NM: I personally don’t. Obviously it’s an added value to the music that’s being played out, but at the end of the day it’s not my call, the theatrical entrance. But it works, so I’m glad about that.
Having been here a couple times, do you find the Toronto scene varies from your more frequent European shows?
NM: To be honest, I get asked a lot this question. There’s not much difference to be honest. The reaction of the crowd is exactly the same all over the world, because the music reaches people the same way I presume. It’s a lot of emotion, it’s a lot of groove, it’s a lot of songs and soul and techno all mixed together. So any person who enjoys or is a music lover is going to understand it, and for me the reaction is still the same.
What has been one of your favourite career memories so far?
NM: I would say the first time I did a b2b with Carl Cox at Space Ibiza. That was a moment for me, obviously because he’s such a legend, and he came as a surprise. I was about to get on the decks, on his night, on the Tuesday for Revolution Continues in Ibiza. We were back in the office, I was ten minutes from getting on stage and he just said,“well just play for half an hour, I’m going to hop on and we’re going to do a b2b set together.” I said,“Oh My God!”, so that was quite a moment for me. Obviously we did it again afterwards, but that was definitely a highlight.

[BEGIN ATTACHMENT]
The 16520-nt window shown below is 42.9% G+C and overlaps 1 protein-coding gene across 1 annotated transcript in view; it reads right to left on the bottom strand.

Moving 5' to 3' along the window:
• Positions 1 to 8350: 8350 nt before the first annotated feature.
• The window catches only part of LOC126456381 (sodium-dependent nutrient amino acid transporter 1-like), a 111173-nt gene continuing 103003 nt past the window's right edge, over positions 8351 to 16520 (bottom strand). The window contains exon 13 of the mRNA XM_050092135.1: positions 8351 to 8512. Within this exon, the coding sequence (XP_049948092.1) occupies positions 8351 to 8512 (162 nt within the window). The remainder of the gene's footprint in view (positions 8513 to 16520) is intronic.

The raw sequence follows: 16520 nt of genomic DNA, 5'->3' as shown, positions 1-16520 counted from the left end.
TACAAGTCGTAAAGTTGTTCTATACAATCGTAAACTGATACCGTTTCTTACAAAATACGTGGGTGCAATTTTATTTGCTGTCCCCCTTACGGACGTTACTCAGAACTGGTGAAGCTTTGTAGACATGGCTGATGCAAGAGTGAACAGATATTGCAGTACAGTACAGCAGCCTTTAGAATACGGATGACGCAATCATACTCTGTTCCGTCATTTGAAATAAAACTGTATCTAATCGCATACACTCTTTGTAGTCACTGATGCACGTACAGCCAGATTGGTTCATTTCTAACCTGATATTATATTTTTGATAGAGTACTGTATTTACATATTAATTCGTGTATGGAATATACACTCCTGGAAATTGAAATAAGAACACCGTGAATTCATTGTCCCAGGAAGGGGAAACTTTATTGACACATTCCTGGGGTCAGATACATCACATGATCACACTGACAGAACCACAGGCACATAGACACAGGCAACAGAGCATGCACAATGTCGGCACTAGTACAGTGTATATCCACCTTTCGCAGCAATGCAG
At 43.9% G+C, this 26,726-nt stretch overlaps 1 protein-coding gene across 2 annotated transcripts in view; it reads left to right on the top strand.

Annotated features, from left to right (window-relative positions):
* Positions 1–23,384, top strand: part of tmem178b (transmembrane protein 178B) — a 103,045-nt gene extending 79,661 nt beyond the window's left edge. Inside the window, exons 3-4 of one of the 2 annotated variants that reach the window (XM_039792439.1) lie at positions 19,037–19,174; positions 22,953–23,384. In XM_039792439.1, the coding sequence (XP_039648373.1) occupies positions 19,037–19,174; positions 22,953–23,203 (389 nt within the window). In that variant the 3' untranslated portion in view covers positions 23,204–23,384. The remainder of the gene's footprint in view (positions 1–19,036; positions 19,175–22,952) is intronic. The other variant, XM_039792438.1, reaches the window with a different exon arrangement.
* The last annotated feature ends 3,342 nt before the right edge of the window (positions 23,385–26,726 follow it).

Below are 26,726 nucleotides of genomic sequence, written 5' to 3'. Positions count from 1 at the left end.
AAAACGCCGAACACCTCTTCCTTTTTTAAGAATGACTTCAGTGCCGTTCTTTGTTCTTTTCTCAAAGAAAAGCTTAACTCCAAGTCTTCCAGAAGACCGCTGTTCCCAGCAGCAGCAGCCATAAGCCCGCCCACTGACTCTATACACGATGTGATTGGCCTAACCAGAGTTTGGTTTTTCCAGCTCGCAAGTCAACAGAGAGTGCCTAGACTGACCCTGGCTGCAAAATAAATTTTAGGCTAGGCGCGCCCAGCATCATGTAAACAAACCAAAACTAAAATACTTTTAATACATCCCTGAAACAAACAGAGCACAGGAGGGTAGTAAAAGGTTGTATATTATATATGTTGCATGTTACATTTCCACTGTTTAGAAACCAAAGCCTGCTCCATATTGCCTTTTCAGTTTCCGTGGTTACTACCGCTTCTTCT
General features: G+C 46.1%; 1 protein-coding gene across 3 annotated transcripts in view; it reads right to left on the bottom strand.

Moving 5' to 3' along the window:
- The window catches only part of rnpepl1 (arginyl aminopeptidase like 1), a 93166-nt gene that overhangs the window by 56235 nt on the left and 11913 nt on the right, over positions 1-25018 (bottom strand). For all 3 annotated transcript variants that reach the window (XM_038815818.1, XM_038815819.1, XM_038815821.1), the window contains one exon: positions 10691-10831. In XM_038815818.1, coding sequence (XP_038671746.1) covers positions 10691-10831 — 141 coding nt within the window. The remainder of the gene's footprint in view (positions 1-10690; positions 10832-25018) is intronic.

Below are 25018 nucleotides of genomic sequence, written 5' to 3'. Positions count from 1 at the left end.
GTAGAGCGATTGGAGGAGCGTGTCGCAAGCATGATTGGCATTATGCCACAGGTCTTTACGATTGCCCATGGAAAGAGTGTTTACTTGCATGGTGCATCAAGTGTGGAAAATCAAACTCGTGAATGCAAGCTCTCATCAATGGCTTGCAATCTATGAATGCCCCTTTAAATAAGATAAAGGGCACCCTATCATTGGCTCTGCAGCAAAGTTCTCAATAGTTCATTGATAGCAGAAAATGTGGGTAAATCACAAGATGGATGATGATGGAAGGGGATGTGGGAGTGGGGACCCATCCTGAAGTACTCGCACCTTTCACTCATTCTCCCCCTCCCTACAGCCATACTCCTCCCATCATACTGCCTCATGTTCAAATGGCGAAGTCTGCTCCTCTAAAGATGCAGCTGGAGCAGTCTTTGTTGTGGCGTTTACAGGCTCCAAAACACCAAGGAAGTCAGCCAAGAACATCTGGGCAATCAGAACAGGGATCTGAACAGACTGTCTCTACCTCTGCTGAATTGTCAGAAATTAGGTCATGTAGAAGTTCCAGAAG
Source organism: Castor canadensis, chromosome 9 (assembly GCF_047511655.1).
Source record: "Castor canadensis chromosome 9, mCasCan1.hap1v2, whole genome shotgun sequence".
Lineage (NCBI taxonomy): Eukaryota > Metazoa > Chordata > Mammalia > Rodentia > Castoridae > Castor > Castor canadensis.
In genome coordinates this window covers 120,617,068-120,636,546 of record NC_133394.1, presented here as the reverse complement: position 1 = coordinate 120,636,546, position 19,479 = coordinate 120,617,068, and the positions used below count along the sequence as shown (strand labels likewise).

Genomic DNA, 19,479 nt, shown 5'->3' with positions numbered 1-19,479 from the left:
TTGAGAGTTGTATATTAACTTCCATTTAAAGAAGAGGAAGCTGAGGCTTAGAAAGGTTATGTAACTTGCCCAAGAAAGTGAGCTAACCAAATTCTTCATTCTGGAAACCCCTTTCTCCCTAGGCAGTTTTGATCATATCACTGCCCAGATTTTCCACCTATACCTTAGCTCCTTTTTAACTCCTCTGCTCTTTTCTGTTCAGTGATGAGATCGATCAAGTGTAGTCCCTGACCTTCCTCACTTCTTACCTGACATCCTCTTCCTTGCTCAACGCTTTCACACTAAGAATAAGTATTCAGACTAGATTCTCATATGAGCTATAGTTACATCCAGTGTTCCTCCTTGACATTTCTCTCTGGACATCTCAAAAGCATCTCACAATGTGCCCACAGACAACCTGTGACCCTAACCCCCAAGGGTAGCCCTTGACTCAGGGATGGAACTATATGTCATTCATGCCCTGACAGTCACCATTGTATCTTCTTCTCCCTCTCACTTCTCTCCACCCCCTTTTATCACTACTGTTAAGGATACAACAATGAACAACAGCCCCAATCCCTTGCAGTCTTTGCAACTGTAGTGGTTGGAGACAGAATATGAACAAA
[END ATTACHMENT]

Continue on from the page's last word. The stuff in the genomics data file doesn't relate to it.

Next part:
And last question, we touched base on Her Dub Material, but what else can we expect from Mood Records and Nicole Moudaber this upcoming year?
NM: Her Dub Material is coming out in May, I’ve got my BREED album, which is the most important project for me right now, as well as videos – I’ve never done a video and the label hasn’t done a video, so we’re quite excited about this project. As well, I have a massive comeback on Drumcode with 4 tracks to be released later on this year, and an EP coming out on Adam Bayer’s True Soul label. That one is a little bit different. It’s more minimal tech, if I might say. So musically I’m quite varied and inspired this year, so we’ll see what’s going to come out later.
***This interview has been edited and condensed for clarity.***